How Storj is using CockroachDB to dramatically scale global cloud storage


How Storj delivers global storage solutions with unlimited scale

What if there was an Airbnb for cloud storage? There are millions of storage drives online around the world, and most are less than half full.– what if that space could be utilized? It would cost a lot less than what AWS and GCP charge for cloud storage, and with data encrypted and split across drives, it could offer strong security and performance. Sounds great, right?

That’s exactly why Storj was created. The company started 10 years ago, focused on making cloud object storage better, faster, more secure and sustainable. Since then, Storj has found product market fit focused on the enterprise. Now they are scaling-up dramatically. Storj is building on top of CockroachDB, to achieve global, horizontal scale.




Building a cloud object storage system that can scale to trillions of objects.


A horizontally scalable, highly available solution built on CockroachDB







Scaling cloud storage

Storj started building a prototype of their product on PostgreSQL since it’s a battle-tested relational database that many developers are familiar with.

However, they quickly realized that this new object storage system was going to need to scale to billions – if not trillions – of objects, and weren’t sure that PostgreSQL could accommodate this type of growth while maintaining availability.

High availability was also a priority for Storj, in order to meet their customer SLAs around downtime. Additionally, they wanted to ensure that transactions would always be consistent regardless of where they scaled.

In summary, their database requirements included:

  • Horizontal scale for trillions of objects and exabytes of capacity

  • Performant and able to retrieve global metadata

  • Strong transactional consistency guarantees

  • A reliable foundation with built-in high-availability

Storj also wanted to use a managed solution and a database that would make the transition off of PostgreSQL easy for developers. They did due diligence, evaluating several databases and, CockroachDB was the only solution that met all their requirements.



"Other databases claimed to deliver high availability, consistency, and great performance. But if you look under the hood and if you really test them, they simply don’t have it. We looked deeply at what CockroachDB was doing and at the documentation on the consistency model. We knew that we could use it and trust it because there were experts behind it building on a scientific foundation."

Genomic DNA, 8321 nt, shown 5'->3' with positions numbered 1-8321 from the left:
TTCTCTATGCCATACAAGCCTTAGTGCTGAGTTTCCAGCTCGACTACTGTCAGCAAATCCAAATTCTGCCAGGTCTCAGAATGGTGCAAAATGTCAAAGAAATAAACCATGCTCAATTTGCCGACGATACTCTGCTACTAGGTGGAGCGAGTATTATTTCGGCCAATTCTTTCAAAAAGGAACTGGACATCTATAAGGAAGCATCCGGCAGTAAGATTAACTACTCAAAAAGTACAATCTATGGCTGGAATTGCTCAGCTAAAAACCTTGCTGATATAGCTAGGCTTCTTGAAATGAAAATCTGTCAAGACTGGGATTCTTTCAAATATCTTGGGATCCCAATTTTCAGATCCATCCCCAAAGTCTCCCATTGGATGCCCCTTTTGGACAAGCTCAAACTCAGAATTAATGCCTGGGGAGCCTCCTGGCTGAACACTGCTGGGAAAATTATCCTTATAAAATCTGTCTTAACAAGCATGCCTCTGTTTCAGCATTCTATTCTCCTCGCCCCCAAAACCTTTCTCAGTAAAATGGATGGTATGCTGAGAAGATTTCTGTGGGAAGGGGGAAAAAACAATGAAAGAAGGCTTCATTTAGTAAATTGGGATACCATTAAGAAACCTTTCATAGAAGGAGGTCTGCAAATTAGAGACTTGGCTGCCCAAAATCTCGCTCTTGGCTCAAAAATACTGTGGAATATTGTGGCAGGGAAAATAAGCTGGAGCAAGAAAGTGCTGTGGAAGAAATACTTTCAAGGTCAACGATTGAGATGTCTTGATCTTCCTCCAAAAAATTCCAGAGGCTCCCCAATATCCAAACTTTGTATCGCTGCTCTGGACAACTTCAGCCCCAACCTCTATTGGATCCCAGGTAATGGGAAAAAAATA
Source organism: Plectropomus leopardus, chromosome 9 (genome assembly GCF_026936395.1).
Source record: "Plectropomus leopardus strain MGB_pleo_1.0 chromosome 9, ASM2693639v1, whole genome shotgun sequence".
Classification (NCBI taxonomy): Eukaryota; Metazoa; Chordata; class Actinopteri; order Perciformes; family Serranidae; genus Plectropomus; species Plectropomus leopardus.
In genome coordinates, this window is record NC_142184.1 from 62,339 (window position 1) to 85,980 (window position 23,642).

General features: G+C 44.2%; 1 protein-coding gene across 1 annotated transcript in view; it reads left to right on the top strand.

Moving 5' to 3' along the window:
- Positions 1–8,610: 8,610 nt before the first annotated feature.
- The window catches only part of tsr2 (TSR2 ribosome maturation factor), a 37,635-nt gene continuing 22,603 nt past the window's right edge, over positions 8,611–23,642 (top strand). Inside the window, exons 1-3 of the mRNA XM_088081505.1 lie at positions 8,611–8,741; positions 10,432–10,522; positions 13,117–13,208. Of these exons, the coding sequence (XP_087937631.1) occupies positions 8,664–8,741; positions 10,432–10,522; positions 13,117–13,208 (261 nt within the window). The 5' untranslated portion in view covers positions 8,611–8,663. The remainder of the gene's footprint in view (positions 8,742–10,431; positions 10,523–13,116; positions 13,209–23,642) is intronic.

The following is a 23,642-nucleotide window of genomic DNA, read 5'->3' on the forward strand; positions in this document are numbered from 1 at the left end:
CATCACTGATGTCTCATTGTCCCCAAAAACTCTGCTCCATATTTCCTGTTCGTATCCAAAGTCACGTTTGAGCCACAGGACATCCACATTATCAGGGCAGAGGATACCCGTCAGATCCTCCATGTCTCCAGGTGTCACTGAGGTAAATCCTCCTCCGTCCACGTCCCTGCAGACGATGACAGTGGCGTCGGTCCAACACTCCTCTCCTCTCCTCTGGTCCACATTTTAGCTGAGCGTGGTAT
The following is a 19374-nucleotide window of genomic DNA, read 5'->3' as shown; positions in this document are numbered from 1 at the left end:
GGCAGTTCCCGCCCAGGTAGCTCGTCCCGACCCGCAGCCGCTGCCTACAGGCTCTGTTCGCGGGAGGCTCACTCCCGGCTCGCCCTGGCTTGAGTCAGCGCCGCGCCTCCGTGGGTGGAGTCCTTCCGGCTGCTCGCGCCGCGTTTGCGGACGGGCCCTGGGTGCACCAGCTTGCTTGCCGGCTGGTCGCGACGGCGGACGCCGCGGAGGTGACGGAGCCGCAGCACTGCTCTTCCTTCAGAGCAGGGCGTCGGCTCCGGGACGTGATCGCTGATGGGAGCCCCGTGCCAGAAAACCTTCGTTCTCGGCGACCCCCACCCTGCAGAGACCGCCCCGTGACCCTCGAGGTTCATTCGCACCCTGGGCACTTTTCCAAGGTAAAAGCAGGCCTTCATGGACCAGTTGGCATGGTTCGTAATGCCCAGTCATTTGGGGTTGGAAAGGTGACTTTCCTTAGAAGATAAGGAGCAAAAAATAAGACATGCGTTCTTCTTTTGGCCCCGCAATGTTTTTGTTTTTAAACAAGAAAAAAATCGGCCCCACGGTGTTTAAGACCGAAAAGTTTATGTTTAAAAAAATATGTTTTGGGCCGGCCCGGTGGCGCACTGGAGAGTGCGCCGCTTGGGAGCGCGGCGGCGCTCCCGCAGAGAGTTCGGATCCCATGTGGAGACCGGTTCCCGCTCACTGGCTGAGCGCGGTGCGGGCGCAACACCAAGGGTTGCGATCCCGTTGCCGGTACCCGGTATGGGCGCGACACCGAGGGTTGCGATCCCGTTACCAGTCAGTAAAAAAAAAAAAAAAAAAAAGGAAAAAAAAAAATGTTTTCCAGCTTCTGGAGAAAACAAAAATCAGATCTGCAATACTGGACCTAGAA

-Jacob WilloughbyCTO, Storj

A multi-continent solution

In 2019, Storj migrated from PostgreSQL to CockroachDB and started to use that as their primary platform. Because CockroachDB is PostgreSQL wire-compatible, the transition was easy, allowing the team to focus on building the product instead of learning a new technology.

Storj uses CockroachDB for several use cases, including billing, account management, and metadata storage. Storj’s object storage metadata is a key component of their system and requires tremendous scale.

The chart below demonstrates how Storj scaled one of their CockroachDB clusters to 5.1 billion rows, using ~5.5 TB of storage. This workload averages around 5K read operations per second and 1.2K write operations per second but gets higher during peak periods.


In terms of a deployment model, they use a Kubernetes engine on Google Cloud and also have CockroachDB deployed in the same regions where they run their API servers. In total, Storj is running in 9 regions. They have multi-region CockroachDB clusters in 3 different continents (North America, Europe, and Asia) with 3 regions in each of those continents.

This deployment is solely based on customer demand, as seen in the diagram below.


Since Storj uses a managed version of CockroachDB, spinning up a new region is easy. It’s a “matter of pushing a few buttons in the web UI, and we have a new cluster up and running in minutes.”

Looking forward, Storj plans to build a globally performant CockroachDB cluster that spans multiple continents, knowing they have the option to run across multiple clouds.

Using the best tools

There are a few best practices Jacob (CTO) recommends when considering CockroachDB. He says you shouldn’t try to prematurely optimize for scaling because it will create a lot of unnecessary work.” This is different from other legacy relational systems where capacity planning is an important factor.

For example, a few years ago, they did not have 5.1 billion rows. But when they were ready to scale the load they were able to “just make some easy adjustments to the management console to add additional capacity to the database”.

Finally, Jacob says that Cockroach Labs’ premium support is essential for Storj. He says that whenever they’ve contacted support, the Cockroach Labs team quickly dove in and provided immediate support in order to resolve questions or potential issues.

Having this level of engagement is “very comforting to us and essential to build the availability we need.”

What’s Next

Storj has plans to expand to almost every continent with available clusters. Today, they operate around 23K+ active nodes and are helping customers cut storage costs and carbon footprints by over 80%.

If you are interested in checking out Storj’s solutions, visit their website.


CockroachDB is doing some amazing gymnastics under the bonnet. You might think it's just a simple query, but it's actually going off to different nodes where the data is physically stored to retrieve it. The performance is really good. And then you have this tremendous scaling capability. Using CockroachDB almost feels a bit magic.

-Jacob WilloughbyCTO, Storj


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